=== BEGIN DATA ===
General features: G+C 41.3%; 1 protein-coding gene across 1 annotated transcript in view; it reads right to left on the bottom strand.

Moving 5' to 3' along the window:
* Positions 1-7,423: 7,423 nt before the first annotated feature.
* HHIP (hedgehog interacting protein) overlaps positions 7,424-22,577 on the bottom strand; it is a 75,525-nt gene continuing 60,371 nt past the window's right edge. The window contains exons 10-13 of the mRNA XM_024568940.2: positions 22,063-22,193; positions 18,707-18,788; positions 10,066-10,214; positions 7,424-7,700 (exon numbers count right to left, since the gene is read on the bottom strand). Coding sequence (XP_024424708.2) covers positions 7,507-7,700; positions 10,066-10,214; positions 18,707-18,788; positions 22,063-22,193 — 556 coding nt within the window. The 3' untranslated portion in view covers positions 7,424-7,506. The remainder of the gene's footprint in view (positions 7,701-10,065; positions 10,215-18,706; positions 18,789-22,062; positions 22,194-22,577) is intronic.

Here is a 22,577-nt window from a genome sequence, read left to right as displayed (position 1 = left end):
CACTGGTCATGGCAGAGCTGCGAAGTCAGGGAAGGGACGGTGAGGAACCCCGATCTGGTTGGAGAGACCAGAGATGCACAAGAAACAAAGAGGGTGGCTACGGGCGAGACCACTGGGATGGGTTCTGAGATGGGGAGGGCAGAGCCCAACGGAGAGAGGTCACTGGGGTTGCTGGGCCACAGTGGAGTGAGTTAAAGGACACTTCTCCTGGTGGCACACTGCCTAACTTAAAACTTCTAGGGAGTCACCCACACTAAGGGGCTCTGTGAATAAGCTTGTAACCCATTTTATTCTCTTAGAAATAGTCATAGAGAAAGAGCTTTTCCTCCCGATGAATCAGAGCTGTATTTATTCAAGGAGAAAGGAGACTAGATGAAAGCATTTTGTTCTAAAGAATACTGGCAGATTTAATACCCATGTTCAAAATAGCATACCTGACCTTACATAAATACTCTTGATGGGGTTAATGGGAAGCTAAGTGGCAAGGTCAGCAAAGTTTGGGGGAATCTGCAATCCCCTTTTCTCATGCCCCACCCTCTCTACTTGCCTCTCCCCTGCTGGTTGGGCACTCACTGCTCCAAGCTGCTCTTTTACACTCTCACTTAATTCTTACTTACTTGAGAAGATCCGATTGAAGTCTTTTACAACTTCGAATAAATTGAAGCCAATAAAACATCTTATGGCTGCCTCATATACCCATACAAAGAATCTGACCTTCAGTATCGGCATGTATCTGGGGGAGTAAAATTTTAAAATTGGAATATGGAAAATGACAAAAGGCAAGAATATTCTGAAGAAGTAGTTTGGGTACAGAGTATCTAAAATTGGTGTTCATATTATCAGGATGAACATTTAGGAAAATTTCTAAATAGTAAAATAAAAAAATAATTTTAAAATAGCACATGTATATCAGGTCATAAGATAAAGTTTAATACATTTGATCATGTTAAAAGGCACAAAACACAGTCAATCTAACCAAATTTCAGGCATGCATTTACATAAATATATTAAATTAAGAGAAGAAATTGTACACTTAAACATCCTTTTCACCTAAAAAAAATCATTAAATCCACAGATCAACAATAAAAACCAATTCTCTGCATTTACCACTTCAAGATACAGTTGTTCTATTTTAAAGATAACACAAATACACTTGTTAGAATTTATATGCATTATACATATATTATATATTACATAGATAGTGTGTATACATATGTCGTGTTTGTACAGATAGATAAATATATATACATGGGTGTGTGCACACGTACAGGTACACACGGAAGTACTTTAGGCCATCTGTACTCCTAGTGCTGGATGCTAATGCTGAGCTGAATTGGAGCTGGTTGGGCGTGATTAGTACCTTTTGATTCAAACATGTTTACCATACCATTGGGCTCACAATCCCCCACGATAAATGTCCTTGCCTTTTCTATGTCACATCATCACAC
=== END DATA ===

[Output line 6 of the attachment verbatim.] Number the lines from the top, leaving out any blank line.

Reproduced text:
CACTGGTCATGGCAGAGCTGCGAAGTCAGGGAAGGGACGGTGAGGAACCCCGATCTGGTTGGAGAGACCAGAGATGCACAAGAAACAAAGAGGGTGGCTACGGGCGAGACCACTGGGATGGGTTCTGAGATGGGGAGGGCAGAGCCCAACGGAGAGAGGTCACTGGGGTTGCTGGGCCACAGTGGAGTGAGTTAAAGGACACTTCTCCTGGTGGCACACTGCCTAACTTAAAACTTCTAGGGAGTCACCCACACTAAGGGGCTCTGTGAATAAGCTTGTAACCCATTTTATTCTCTTAGAAATAGTCATAGAGAAAGAGCTTTTCCTCCCGATGAATCAGAGCTGTATTTATTCAAGGAGAAAGGAGACTAGATGAAAGCATTTTGTTCTAAAGAATACTGGCAGATTTAATACCCATGTTCAAAATAGCATACCTGACCTTACATAAATACTCTTGATGGGGTTAATGGGAAGCTAAGTGGCAAGGTCAGCAAAGTTTGGGGGAATCTGCAATCCCCTTTTCTCATGCCCCACCCTCTCTACTTGCCTCTCCCCTGCTGGTTGGGCACTCACTGCTCCAAGCTGCTCTTTTACACTCTCACTTAATTCTTACTTACTTGAGAAGATCCGATTGAAGTCTTTTACAACTTCGAATAAATTGAAGCCAATAAAACATCTTATGGCTGCCTCATATACCCATACAAAGAATCTGACCTTCAGTATCGGCATGTATCTGGGGGAGTAAAATTTTAAAATTGGAATATGGAAAATGACAAAAGGCAAGAATATTCTGAAGAAGTAGTTTGGGTACAGAGTATCTAAAATTGGTGTTCATATTATCAGGATGAACATTTAGGAAAATTTCTAAATAGTAAAATAAAAAAATAATTTTAAAATAGCACATGTATATCAGGTCATAAGATAAAGTTTAATACATTTGATCATGTTAAAAGGCACAAAACACAGTCAATCTAACCAAATTTCAGGCATGCATTTACATAAATATATTAAATTAAGAGAAGAAATTGTACACTTAAACATCCTTTTCACCTAAAAAAAATCATTAAATCCACAGATCAACAATAAAAACCAATTCTCTGCATTTACCACTTCAAGATACAGTTGTTCTATTTTAAAGATAACACAAATACACTTGTTAGAATTTATATGCATTATACATATATTATATATTACATAGATAGTGTGTATACATATGTCGTGTTTGTACAGATAGATAAATATATATACATGGGTGTGTGCACACGTACAGGTACACACGGAAGTACTTTAGGCCATCTGTACTCCTAGTGCTGGATGCTAATGCTGAGCTGAATTGGAGCTGGTTGGGCGTGATTAGTACCTTTTGATTCAAACATGTTTACCATACCATTGGGCTCACAATCCCCCACGATAAATGTCCTTGCCTTTTCTATGTCACATCATCACAC